Don’t count out our Protestant brethren yet. Here in my home town, a core group of 30 people, concerend that in the college environment (we are a university town), many people never go to church and never have any meaningful religious experience, obtained a old Walmart super center that was abandoned and started “Journey Church”. 4 years later, they average 1800 people in attendance in multiple services.

    If anything, *conservative* Protestants (such as evangelicals, pentecostals, etc.) are grwoing just as fast in the US or faster than we are. It is the “old-line” Protestants (methodist, episcopal, presbyterian, etc.) which are fading away, and precisely because they are doctrinally vague and increasingly wishy-washy in what they preach and what they demand of their members.

  5. Russell Arben Fox on May 30, 2004 at 9:58 am

    Like Adam, it saddens me to see the great accomplishments and influence (architechtural, doctrinal, civic, etc.) of the American Protestant mainline decline into invisibility. I’ve enjoyed, if that is the right word, visiting many old chapels over the years: sitting in their pews, opening old hymnals that are likely only used twice a year at best, praying while basking in sunlight filtering through dusty, old stained-glass windows. (Virginia and the Eastern Shore of Maryland are nice places to explore for many of these.) Gary is right, of course, that there is a great deal of spiritual strength left in American Protestantism; the mall-like “super-church” movement is a testimony to that. But I don’t think it’s just nostalgia that makes me fear something profound was lost when the mainline mostly embraced modernity. Evangelicals today too often have no knowledge of or feeling for a world wherein the Christian life (worship, hymns, service) was an alternative, a refuge, and/or a challenge vis-a-vis the world; rather than presenting itself as the center of one’s comnmunity or vocation (literally, in the case of Riley Chapel), many megachurches today appear to present the gospel as just one more weekly source of activities in a choice-filled life.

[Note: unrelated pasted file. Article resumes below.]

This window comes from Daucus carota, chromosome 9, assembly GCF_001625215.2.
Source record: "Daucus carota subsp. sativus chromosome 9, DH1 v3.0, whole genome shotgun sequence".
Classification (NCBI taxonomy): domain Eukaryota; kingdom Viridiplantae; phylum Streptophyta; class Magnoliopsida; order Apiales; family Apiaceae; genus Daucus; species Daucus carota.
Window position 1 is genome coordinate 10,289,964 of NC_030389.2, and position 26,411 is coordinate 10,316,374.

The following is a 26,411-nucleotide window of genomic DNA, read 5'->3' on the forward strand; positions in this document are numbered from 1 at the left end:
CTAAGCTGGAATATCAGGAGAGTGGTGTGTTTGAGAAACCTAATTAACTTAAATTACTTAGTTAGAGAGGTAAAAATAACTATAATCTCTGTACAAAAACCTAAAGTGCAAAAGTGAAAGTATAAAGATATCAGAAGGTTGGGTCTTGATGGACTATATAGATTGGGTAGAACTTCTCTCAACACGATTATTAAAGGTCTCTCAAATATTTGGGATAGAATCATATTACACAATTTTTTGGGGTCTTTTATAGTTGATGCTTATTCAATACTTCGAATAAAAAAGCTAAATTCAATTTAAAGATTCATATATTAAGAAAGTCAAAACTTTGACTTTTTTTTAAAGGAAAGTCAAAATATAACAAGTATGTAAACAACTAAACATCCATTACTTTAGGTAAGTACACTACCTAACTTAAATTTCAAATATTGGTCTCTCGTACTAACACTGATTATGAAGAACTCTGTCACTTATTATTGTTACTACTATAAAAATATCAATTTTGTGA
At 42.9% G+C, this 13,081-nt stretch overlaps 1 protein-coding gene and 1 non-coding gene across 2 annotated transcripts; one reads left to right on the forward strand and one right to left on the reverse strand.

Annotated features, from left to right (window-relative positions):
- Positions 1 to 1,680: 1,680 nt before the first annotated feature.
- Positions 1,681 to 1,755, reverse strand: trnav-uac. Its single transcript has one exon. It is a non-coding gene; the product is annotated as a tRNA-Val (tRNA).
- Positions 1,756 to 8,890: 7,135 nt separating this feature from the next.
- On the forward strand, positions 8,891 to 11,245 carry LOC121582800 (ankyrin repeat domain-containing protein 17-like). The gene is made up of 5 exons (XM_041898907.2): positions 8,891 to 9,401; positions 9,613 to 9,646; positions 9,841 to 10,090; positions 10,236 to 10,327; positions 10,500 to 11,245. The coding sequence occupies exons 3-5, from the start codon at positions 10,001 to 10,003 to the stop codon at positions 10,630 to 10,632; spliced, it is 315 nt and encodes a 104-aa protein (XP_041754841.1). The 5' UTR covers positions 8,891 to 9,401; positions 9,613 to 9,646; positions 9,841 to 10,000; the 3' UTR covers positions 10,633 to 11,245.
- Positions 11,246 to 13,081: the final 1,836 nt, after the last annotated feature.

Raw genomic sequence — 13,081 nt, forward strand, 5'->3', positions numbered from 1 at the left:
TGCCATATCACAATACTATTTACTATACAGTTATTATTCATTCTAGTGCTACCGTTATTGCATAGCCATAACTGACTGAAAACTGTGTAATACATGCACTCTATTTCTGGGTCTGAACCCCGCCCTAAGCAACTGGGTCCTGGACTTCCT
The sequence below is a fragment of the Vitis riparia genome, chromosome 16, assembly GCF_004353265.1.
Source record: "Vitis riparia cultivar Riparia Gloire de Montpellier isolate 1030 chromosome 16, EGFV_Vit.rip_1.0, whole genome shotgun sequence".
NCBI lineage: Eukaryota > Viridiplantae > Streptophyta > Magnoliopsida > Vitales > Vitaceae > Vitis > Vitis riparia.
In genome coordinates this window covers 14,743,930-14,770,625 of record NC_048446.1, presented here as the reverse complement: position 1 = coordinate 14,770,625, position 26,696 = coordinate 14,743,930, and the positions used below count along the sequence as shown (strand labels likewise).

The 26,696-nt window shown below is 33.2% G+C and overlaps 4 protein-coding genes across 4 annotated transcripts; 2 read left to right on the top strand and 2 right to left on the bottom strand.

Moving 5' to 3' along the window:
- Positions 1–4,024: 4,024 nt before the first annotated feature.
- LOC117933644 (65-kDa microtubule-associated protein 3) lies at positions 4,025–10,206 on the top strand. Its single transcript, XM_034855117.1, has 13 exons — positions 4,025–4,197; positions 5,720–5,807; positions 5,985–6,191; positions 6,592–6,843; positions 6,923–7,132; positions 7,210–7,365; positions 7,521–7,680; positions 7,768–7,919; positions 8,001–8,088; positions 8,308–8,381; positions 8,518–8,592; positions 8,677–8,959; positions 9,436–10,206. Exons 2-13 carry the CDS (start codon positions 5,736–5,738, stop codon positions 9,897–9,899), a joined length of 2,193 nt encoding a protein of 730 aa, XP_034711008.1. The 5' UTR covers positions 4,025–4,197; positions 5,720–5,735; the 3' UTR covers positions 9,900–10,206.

6. Sheri Lynn on May 30, 2004 at 10:39 pm

    Speaking as a former atheist, I believe any worship of God is better than none at all. Too many people live their lives thinking that if their peers don’t love them or their parents abused them, that means NOBODY loves them. I remember what what that felt like. It’s like being a helpless baby forgotten in the car in August noontime.

    We are not the only ones who know and love the Lord, and serve him. Most of the Lutherans I know are one prayer away from being better Mormons that many of the Mormons I know.

  7. Adam Greenwood on May 30, 2004 at 11:53 pm

    Remarkably well put, Sister S. L. Mind if I adopt a couple of those lines: ‘It’s like being a helpless baby . . .” and “Most of the Lutherans I know are one prayer away . . .”?

  8. Adam Greenwood on May 31, 2004 at 12:13 am

    The church has opened a Family History Center in a mall.

  9. kind on June 26, 2004 at 10:17 pm

    Hello! I like USED WEAR!!

WELCOME